Chiefs of some of the nation’s biggest police departments are pulling back in American cities. Their officers are not aggressively policing the streets, out of fear they are the next officer to have a career-ending viral video.  This is the controversial consensus among 100 of the nation’s top law enforcement officers and politicians in a private meeting Wednesday.  With homicide rates growing this year in dozens of U.S. cities, the group convened by the new U.S. Attorney General Loretta Lynch concluded at a brief news conference following the meeting that there will be a robust response. Previously, homicide rates had been falling for several decades.

Mayors, police chiefs, U.S. Attorneys, and FBI Director James Comey privately vented their frustrations in a Washington, D.C. ballroom. They said they really don’t understand the alarming, sudden spike in violent crimes, but many put forward the theory that officers have sinking morale following several high-profile police incidents that have caused a rift between the public and the law enforcement community. This distrust has led to calls for reform and police accountability, protests, hashtag activism, and even riots.

Participants at the discussion were told the meeting was closed to the public and the media, but the mayor of D.C. listed the event as public and the Washington Post put a reporter in the room to observe the 3-hour meeting.

The meeting posited the possibility that drugs, guns, and gangs are to blame, but former top officer of Boston and Police Executive Research Forum head, Chuck Wexler told U.S. A.G. Lynch that “perhaps the most difficult to calibrate, but the most significant is this notion of a reduction in proactive policing.”  Police chiefs and elected leaders from Baltimore, NYC, Chicago, and St. Louis, put it another way,

“We have allowed our police department to get fetal and it is having a direct consequence,” Chicago Mayor Rahm Emanuel told Lynch, “They have pulled back from the ability to interdict … they don’t want to be a news story themselves, they don’t want their career ended early, and it’s having an impact.”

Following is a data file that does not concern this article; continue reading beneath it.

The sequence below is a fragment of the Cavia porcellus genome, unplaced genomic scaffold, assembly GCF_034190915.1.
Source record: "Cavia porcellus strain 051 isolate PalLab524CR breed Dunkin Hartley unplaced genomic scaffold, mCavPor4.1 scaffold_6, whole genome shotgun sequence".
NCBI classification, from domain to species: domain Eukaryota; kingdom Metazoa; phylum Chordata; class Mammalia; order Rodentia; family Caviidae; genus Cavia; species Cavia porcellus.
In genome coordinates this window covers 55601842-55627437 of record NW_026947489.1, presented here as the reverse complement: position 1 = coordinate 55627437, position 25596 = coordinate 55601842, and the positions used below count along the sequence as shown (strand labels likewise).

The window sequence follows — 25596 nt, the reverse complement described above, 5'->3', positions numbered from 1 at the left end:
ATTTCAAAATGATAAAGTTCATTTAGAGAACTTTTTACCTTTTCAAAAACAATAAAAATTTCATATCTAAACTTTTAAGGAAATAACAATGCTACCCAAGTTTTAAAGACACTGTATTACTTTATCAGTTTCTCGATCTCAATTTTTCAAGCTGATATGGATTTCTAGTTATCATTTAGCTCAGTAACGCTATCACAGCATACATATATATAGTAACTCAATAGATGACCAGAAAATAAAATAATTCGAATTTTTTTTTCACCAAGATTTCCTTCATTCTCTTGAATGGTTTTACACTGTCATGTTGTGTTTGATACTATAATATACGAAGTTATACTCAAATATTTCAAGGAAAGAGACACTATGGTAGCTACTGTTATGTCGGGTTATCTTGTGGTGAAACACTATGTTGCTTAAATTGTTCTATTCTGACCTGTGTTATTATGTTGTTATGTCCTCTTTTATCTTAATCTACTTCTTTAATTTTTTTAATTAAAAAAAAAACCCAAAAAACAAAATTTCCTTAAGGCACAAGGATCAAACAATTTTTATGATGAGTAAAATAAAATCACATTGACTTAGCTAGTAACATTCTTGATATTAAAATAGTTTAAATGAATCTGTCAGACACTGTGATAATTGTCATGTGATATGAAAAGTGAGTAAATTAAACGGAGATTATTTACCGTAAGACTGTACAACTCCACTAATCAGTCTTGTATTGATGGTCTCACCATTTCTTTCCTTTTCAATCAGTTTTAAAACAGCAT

No participant in the summit put forth any evidence of a broad retraction of police or that this diminished policing is contributing to the rise in violent crime. Rather, the leaders spoke broadly about the atmosphere they feel at work and how it has changed over the past year amidst high-profile police incidents involving in-custody deaths and unarmed shootings that led to riots in two cities in the U.S.  Chiefs said they’ve noticed that police still do their jobs, but fewer take extra steps like confronting loiterers late at night that they once did like second nature. These moments of going above the job description often led to intelligence or arrests that solved cases, but now, the fear of an altercation that is uploaded to social media stops the officers.

NYCPD Commissioner William Bratton called it the “YouTube Effect”, which emerged post-Ferguson and in New York, post-Eric Garner. An officer choked Eric Garner to death last year in New York City while he was attempting to arrest him for selling cigarettes without permission.  Bratton told the group that he thought the malaise was just in New York, but that he feels the tide is turning after the execution-style murders of two officers late last year.

“Marchers in New York, marchers in my city were chanting, ‘what do we want, dead cops, when do we want them, now.’ Well, they got them, two dead cops in December. The legacy of those two officers deaths’ have slowed down the momentum of what was started before it reached tidal wave proportions — really throwing the scales of justice out of balance,” he said, “The challenge going forward is to keep it in balance so that our officers feel that as we ask them to go forward that if they, in fact, do the right thing, we will be supportive.”

Comey said his department lacks the real-time data necessary to track the trend lines of violent crimes, especially police-involved shootings to understand them better and their root causes.

“We stare at the math, and stare at change in cities that seem to have nothing in common with one another. What’s the connection among Boston, Washington, Minneapolis, Chicago, Milwaukee, Houston, Dallas, other than being American cities? Has policing changed in the YouTube era? I don’t like the term ‘post-Ferguson,’ because I actually believe the ‘YouTube era’ captures it better. The question I keep asking my staff is, ‘Do these hypothesis fit the map and the calendar?’ Cities with nothing in common are seeing in the same degree and in the same time – dramatic increases in violence, especially homicides — does heroin explain that? I struggle with that … is it guns? Well, what’s changed with guns in the last nine months? Is it the criminal justice system? Well, I keep asking my staff, what has changed that would explain that this is happening in the first nine months of this year and all over the country?”

New Orleans Mayor Mitchell Landrieu said that the number of African American homicide victims is a “national disgrace.”